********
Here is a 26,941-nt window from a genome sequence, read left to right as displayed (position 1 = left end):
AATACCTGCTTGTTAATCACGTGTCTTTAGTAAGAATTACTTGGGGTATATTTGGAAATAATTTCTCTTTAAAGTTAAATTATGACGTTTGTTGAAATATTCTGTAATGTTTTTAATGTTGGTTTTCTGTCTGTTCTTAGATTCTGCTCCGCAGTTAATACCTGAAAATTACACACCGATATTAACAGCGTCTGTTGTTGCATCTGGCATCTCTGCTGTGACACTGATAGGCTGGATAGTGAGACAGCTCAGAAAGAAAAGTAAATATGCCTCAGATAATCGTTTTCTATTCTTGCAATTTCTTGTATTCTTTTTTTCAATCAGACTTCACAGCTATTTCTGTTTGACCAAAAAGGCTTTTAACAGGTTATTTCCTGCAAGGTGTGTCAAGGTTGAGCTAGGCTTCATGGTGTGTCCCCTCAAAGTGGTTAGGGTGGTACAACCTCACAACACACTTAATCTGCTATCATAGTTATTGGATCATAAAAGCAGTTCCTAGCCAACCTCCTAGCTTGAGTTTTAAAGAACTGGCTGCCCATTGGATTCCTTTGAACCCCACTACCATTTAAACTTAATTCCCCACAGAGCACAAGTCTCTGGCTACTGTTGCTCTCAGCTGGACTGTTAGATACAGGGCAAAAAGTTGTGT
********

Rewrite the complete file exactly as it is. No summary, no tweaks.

Here is a 26,941-nt window from a genome sequence, read left to right as displayed (position 1 = left end):
AATACCTGCTTGTTAATCACGTGTCTTTAGTAAGAATTACTTGGGGTATATTTGGAAATAATTTCTCTTTAAAGTTAAATTATGACGTTTGTTGAAATATTCTGTAATGTTTTTAATGTTGGTTTTCTGTCTGTTCTTAGATTCTGCTCCGCAGTTAATACCTGAAAATTACACACCGATATTAACAGCGTCTGTTGTTGCATCTGGCATCTCTGCTGTGACACTGATAGGCTGGATAGTGAGACAGCTCAGAAAGAAAAGTAAATATGCCTCAGATAATCGTTTTCTATTCTTGCAATTTCTTGTATTCTTTTTTTCAATCAGACTTCACAGCTATTTCTGTTTGACCAAAAAGGCTTTTAACAGGTTATTTCCTGCAAGGTGTGTCAAGGTTGAGCTAGGCTTCATGGTGTGTCCCCTCAAAGTGGTTAGGGTGGTACAACCTCACAACACACTTAATCTGCTATCATAGTTATTGGATCATAAAAGCAGTTCCTAGCCAACCTCCTAGCTTGAGTTTTAAAGAACTGGCTGCCCATTGGATTCCTTTGAACCCCACTACCATTTAAACTTAATTCCCCACAGAGCACAAGTCTCTGGCTACTGTTGCTCTCAGCTGGACTGTTAGATACAGGGCAAAAAGTTGTGT